The Federal Trade Commission is going to take another look at the efficacy of the voluntary guidelines followed by most alcoholic beverage marketers. The primary purpose of the guidelines is to limit exposure of those under the drinking age to alcoholic advertisements. The prevalence of advertising in social media, which was virtually nonexistent the last time the FTC reviewed the effectiveness of the guidelines, likely prompted their decision to review.

The alcoholic beverage industry has a self-regulatory process for its advertising and marketing practices that differs from the process followed by makers of other products; complaints about ads in general are resolved by the Council of Better Business Bureaus. A key feature of the voluntary guidelines employed by alcohol advertisers is a rule that ads should only be placed in media outlets that certify that 70% or more of their viewers/readers are old enough to purchase alcohol.

The first step of the FTC review will be to collect information from the companies that sell beer, wine and distilled spirits. The will review how the industry complies with the self-regulatory process in areas like ad placement and how companies try to avoid collecting data from those under the age of 21. The commission first reviewed marketing practices of the industry in this manner in September 1999. That was follow by a second review in September 2003 and then a third in June 2008. The June 2008 report concluded that 97 percent of what it called “total alcohol advertising impressions” came from ads that met the 70 percent target.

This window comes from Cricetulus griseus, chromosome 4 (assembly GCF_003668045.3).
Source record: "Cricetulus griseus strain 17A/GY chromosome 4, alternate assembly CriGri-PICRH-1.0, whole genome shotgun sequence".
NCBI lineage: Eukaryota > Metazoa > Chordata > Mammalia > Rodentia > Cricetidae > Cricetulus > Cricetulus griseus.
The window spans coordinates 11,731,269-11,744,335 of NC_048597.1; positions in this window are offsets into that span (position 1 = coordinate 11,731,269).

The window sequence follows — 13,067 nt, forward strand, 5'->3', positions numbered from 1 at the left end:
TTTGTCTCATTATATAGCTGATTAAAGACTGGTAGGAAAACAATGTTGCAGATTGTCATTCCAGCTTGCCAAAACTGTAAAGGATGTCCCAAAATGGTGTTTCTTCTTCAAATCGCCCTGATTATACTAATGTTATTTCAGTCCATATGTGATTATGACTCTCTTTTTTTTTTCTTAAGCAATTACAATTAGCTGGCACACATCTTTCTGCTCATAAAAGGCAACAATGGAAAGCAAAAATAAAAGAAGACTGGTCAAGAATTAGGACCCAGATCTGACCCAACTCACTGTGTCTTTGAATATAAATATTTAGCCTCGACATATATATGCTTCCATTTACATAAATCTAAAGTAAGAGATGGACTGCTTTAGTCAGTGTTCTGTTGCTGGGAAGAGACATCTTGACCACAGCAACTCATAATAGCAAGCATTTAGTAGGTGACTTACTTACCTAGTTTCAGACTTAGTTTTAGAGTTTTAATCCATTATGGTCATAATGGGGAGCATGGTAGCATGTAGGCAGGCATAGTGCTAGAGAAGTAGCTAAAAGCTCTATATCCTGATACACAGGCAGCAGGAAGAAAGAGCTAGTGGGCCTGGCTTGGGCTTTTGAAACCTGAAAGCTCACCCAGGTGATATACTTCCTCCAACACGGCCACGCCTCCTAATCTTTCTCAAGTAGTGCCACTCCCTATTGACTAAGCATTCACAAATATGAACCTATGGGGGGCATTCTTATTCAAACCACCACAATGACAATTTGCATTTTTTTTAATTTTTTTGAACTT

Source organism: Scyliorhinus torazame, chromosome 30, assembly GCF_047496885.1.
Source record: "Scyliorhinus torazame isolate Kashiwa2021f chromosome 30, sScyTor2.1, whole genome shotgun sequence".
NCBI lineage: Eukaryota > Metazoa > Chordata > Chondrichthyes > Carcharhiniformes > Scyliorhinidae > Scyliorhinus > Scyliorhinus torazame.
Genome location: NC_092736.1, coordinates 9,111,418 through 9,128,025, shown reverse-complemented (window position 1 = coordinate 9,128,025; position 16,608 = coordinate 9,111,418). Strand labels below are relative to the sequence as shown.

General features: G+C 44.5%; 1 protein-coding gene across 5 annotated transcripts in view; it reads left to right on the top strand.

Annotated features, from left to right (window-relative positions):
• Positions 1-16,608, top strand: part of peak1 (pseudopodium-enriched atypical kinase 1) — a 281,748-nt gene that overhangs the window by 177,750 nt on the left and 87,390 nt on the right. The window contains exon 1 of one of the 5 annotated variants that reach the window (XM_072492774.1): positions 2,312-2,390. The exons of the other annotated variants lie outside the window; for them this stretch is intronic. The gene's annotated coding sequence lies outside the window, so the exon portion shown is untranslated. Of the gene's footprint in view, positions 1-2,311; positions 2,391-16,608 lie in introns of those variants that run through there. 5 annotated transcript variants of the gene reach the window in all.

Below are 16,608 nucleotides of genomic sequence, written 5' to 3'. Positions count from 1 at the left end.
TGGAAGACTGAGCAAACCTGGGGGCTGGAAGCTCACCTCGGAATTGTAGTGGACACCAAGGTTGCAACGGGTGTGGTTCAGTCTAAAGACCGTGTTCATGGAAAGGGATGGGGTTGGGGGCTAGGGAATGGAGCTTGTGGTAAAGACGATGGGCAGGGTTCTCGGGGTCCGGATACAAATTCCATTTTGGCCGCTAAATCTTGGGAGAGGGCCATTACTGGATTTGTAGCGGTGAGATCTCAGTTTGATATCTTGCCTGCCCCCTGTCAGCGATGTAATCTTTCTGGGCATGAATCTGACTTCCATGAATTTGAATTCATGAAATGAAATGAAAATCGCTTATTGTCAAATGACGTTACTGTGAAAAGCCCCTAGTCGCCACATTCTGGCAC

The voluntary guidelines also require visitors to alcoholic beverage brands’ websites to confirm they are 21 or older. In some cases, users of Twitter who want to follow a brand are also asked to disclose how old they are. If the commission does look into social media and social marketing, issues could include information collection and the credibility of age verifications.


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